Date of Award

Summer 7-1-2022

Degree Type


Degree Name

Doctor of Philosophy (PhD)


Earth Sciences


Lautz, Laura K.


carbon footprint, groundwater, machine learning, methane, time-series

Subject Categories

Earth Sciences | Geochemistry | Hydrology | Physical Sciences and Mathematics


The Marcellus Shale is the largest shale gas play in the U.S. production of natural gas using high-volume hydraulic fracturing (HVHF) and production is prevalent throughout the play except in New York (NY), where it is currently banned. High concentrations of methane, the main component of natural gas, in groundwater, as well as its presence in the atmosphere, can have negative consequences. In this dissertation, three aspects of this issue are explored: 1) how and why naturally-occurring methane concentrations vary through time; 2) how elevated naturally-occurring methane concentrations in domestic water wells can be predicted from commonly observed well characteristics; and 3) how pumping of domestic groundwater wells can contribute to direct methane emission to the atmosphere. Regulatory agencies routinely assess the presence of stray gas release from unconventional HVHF gas wells by sampling for methane in nearby groundwater after the well is drilled or if citizens complain about methane in their water. We studied whether methane concentrations in groundwater naturally vary through time in NY to test the assumption that pre-drilling observations of well water quality can be reliable measures for assessing impacts of later gas drilling. We collected groundwater samples from 11 domestic wells in New York monthly for 13 months for methane and ion concentrations in a highly gas productive part of the Appalachian basin where HVHF has been banned. Changing methane concentrations correlated with changes in chloride and bromide, indicating changing mixtures of shallow freshwater and deeper formation brine extracted by the wells through time. The hydrogeologic setting of a water well can cause variability in methane concentrations that may mimic contamination by stray gas but cannot be attributed to gas drilling. For this reason, before and after testing has limited utility to distinguish impacts of gas drilling from other causes of changing methane concentrations unless that testing includes sampling a comprehensive set of ions measured multiple times prior to drilling. In addition to groundwater methane concentrations changing through time, they can also vary spatially as a function of the hydrogeologic setting. High dissolved methane concentrations in groundwater in shale gas areas can be indicative of either baseline conditions or introduction of stray gas from nearby development of natural gas wells. Data-driven models that predict locations with naturally high methane concentrations could inform assessment of attribution in cases where the source of the elevated methane is not known. We trained decision tree models using well characteristics and water quality data for 360 domestic wells over the Marcellus Shale in NY to predict which well have naturally high baseline methane concentrations in groundwater. We assessed the performance of decision tree models that use different thresholds for defining high methane concentrations, finding similar results amongst all but the highest threshold. We then evaluated model performance when differing types of information were used to train the decision tree. Our results show that hydrochemical parameters are good predictors of high methane in groundwater, but geospatial parameters are not. Sulfate concentration and specific conductance measurements can be used to effectively predict whether wells have ≥2 mg/L methane. Further, sulfate observations alone can be used to predict groundwater wells with ≥10 mg/L methane. Data-driven decision tree models trained on observational data can be used as a simple screening tool to identify domestic groundwater wells that are likely to contain high baseline methane concentrations. Despite the abundance of methane in groundwater, gas emissions from home water use are not included in greenhouse gas (GHG) inventories. We used dissolved methane observations from 11,743 domestic water wells to estimate direct emissions from groundwater pumping over a portion of the Marcellus Shale. We found that methane from groundwater is negligible in regional GHG inventories but can comprise a sizeable portion of an individual household carbon footprint. Our work indicates that focused mitigation of methane emissions from homes with the highest methane concentrations would have an outsized impact because 5% of domestic wells are responsible for 80% of emissions from groundwater pumping in the Marcellus play.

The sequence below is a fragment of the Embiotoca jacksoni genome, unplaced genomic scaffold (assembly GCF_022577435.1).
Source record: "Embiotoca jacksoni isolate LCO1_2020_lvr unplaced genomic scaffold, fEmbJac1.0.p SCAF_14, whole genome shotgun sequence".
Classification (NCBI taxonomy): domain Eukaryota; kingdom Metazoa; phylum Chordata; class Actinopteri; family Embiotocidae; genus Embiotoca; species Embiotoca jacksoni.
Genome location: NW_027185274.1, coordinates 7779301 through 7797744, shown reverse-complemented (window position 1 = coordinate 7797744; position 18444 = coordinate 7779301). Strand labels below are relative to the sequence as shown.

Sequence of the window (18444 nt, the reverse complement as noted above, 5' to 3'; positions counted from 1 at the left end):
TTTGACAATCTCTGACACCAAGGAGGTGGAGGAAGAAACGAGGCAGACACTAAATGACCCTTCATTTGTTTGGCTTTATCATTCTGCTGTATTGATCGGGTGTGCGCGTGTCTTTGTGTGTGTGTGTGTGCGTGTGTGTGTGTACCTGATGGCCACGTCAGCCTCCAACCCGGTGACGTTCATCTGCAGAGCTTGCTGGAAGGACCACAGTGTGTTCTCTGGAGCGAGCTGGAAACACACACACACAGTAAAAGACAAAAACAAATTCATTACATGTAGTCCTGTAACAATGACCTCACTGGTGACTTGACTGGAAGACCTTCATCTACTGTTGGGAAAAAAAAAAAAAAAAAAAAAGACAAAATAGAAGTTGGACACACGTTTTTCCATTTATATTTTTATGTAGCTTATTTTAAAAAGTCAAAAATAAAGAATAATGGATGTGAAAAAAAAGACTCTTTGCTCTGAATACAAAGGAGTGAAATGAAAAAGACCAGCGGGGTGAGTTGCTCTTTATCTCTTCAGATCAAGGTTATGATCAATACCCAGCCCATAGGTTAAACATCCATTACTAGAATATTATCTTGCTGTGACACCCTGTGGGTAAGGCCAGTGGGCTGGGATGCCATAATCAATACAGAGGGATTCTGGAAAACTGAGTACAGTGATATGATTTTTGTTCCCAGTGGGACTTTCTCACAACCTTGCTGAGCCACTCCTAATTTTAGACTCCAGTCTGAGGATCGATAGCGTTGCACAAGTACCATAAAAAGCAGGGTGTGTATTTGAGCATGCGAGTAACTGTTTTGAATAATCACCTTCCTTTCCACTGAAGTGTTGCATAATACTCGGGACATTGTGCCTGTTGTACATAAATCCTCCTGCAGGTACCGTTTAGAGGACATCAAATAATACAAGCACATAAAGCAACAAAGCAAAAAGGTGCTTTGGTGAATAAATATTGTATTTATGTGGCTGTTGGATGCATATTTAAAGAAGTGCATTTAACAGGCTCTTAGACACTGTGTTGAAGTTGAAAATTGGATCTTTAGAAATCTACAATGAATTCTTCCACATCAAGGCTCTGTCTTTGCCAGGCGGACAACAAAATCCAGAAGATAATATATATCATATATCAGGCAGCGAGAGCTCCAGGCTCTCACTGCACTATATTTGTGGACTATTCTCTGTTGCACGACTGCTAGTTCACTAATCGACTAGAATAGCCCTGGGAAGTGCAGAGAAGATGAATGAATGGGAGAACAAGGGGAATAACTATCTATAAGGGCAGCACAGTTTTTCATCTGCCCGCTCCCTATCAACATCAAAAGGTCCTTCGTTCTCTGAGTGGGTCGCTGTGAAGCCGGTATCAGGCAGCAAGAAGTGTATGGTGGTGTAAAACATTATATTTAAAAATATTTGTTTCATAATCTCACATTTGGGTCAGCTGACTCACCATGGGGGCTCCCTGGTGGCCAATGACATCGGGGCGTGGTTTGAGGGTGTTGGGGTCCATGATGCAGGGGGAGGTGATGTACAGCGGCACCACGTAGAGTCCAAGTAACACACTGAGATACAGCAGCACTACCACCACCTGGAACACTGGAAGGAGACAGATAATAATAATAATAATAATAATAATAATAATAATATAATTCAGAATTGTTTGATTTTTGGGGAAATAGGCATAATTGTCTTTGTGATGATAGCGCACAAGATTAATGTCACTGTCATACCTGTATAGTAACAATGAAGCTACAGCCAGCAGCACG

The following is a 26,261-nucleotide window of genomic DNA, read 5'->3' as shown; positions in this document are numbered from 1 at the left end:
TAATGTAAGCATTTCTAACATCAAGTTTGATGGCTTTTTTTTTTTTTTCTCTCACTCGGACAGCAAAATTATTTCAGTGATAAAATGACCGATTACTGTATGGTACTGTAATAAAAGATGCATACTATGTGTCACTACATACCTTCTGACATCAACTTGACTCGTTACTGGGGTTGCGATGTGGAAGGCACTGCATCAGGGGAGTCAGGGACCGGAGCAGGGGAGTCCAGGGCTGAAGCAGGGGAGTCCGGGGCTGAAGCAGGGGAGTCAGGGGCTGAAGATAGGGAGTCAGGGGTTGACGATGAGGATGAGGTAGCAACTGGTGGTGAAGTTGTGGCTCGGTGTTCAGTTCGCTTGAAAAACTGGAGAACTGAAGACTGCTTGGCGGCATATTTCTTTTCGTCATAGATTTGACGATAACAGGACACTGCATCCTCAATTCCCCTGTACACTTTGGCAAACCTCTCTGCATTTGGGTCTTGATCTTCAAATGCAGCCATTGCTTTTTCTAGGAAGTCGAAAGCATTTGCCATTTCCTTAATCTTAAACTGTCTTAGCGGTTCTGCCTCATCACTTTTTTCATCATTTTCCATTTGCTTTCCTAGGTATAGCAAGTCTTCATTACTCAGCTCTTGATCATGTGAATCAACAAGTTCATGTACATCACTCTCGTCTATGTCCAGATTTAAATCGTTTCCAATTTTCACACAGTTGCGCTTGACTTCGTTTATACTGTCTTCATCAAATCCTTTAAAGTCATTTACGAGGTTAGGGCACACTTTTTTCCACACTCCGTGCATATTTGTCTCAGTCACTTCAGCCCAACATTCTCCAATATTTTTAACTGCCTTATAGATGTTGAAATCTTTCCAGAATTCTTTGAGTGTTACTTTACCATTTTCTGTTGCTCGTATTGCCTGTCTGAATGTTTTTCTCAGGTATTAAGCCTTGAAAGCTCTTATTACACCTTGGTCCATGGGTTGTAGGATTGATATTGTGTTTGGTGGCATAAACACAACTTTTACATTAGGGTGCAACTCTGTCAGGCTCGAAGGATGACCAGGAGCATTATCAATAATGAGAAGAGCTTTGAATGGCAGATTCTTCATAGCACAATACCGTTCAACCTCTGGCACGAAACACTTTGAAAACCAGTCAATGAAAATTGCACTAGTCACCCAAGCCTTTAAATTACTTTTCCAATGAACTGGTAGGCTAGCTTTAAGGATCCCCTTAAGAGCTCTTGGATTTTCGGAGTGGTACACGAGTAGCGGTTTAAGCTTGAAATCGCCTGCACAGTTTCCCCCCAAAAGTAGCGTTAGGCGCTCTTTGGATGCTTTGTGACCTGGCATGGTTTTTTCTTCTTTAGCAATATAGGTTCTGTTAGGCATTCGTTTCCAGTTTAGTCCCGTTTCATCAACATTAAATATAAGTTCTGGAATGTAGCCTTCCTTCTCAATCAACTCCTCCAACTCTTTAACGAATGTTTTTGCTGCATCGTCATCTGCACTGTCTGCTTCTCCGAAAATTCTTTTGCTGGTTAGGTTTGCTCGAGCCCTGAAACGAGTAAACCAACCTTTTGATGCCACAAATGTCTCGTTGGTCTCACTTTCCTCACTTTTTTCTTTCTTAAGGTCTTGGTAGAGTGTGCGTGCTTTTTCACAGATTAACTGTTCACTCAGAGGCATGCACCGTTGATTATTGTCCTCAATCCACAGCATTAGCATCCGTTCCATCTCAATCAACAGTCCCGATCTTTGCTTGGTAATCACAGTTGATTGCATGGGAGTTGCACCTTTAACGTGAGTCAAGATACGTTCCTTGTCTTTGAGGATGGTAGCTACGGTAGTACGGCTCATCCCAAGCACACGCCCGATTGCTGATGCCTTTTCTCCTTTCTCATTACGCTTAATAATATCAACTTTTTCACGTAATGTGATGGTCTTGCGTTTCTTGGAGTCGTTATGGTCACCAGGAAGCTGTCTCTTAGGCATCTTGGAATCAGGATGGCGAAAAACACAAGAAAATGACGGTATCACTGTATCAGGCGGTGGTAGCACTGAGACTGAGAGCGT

Open Access

Available for download on Monday, April 08, 2024